The timescale is a problem too. In order for the tissues of the shoulder to adapt to withstand greater forces, they need to be progressively overloaded without greatly exceeding their capacity. That means if you want to get stronger you have to gradually lift slightly heavier and heavier weights – and this has to be done over a period of time, with rest to allow the muscles to recover.
This is critical and often overlooked.
One of the strongest narratives in the yoga community is that you have to practice, and you have to do it everyday. Some traditions give you a day off here and there, but most say that ideally you practise everyday.
If you’re doing a lot of repetitive movements like chaturanga, and trying to increase your body’s capacity to do those movements, you have to give all the tissues involved time to recover. That means not just the muscles, but the connective tissue as well. Tendons get stronger like everything else.
The rate of progression will be different for everyone. This can be challenging for your ego in your own practice as you might want to be progressing faster than you are. But it’s especially hard if you’re teaching groups: you can’t unilaterally move everyone onto the next progression after a set amount of days or weeks. Some people will take longer to adapt than others.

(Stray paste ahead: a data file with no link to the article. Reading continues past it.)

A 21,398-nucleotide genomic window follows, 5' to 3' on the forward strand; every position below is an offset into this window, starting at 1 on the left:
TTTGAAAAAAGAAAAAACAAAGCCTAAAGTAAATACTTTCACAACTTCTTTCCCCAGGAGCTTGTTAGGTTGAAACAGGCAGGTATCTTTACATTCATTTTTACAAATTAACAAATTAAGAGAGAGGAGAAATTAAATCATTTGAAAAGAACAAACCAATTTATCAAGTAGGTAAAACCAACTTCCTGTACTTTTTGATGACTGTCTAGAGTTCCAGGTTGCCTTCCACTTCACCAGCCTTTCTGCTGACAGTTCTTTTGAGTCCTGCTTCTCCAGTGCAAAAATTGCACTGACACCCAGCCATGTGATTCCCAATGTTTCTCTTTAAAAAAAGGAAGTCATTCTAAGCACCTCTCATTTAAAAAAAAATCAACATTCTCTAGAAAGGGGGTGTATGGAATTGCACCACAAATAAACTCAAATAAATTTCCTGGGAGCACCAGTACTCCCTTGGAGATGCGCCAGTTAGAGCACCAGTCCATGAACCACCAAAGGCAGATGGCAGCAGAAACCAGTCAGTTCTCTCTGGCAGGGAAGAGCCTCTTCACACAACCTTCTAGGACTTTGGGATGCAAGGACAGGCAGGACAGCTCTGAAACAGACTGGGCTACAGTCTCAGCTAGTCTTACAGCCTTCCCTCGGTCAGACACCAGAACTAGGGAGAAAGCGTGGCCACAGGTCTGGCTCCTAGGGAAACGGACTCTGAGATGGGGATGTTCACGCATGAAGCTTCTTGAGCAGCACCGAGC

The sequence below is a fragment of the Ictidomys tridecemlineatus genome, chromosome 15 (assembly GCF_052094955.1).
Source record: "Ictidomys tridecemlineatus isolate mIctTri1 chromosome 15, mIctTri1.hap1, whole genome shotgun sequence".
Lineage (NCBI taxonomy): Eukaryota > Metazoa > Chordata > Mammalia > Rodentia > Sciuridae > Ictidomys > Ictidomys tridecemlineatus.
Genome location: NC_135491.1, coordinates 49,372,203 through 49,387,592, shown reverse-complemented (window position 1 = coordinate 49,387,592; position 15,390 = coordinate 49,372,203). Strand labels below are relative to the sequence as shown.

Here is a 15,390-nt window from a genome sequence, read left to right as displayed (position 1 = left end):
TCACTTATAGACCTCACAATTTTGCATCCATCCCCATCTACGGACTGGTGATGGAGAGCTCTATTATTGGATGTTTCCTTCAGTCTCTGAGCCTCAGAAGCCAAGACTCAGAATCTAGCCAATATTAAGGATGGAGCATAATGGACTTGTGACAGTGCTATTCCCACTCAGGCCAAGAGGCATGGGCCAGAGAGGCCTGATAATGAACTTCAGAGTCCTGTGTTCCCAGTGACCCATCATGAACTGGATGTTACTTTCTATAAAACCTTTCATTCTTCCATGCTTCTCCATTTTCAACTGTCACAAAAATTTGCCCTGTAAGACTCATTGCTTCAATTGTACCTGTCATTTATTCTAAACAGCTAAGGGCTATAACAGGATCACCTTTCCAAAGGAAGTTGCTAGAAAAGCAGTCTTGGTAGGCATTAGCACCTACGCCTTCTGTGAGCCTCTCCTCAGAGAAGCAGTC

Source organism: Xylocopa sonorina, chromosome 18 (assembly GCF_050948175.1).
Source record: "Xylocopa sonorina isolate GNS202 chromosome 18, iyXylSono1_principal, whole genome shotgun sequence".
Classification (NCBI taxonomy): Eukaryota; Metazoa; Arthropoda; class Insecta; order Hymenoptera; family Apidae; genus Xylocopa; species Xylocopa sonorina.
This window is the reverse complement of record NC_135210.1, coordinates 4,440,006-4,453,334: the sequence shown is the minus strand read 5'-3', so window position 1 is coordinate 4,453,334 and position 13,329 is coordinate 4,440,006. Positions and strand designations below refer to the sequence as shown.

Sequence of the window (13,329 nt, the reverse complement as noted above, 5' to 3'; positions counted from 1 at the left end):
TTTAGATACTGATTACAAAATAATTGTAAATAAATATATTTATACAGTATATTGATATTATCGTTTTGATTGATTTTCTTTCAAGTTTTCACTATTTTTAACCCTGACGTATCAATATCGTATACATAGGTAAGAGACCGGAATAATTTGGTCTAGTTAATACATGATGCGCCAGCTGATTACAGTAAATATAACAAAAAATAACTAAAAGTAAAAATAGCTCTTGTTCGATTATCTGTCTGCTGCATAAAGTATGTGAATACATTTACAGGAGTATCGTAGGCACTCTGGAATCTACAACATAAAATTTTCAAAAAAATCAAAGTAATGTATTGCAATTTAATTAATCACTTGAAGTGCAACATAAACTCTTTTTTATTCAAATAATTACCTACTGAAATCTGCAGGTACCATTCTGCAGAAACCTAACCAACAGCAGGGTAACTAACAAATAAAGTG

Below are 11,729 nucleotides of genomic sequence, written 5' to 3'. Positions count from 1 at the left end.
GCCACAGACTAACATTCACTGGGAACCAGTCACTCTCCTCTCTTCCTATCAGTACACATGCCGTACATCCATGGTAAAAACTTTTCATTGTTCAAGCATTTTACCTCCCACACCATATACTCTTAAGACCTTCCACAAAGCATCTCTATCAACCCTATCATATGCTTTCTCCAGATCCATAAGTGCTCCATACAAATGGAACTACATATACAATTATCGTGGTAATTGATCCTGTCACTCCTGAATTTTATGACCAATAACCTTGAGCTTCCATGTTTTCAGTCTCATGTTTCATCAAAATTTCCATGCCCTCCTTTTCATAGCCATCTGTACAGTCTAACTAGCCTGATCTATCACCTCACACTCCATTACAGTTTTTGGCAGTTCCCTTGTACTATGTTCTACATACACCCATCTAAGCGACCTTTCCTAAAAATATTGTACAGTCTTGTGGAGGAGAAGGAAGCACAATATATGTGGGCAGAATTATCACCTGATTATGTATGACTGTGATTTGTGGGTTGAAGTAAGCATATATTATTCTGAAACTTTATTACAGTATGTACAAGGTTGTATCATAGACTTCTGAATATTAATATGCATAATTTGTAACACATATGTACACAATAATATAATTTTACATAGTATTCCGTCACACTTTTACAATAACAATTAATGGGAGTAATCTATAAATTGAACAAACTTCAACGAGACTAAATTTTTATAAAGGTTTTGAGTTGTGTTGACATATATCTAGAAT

How low should you go?
In your own practice that’s up to you, obviously.
Hopefully given the information you’ve got so far, you can work to increase the overall capacity of your shoulder over time, so that weight-bearing through the full range of motion isn’t a problem. Eventually you might decide you want to increase the range of motion and put your hands and feet on a raised surface so that you can bring your chest lower than the line of the hands.
Of course, you might find yourself in a class where the teacher still strongly insists that you don’t let the shoulders go below your elbows and tries to stop your low chaturangaing. That definitely happens: yoga teachers can be belligerent sometimes and often like to think that their way is the “right” way.
Belligerence aside, yoga teachers are placed in a challenging situation: given the difficulty of accommodating a class of differing ability, for many teachers the easiest thing is to give the blanket instruction to not let the shoulders go below the elbow. It feels like a safe middle ground.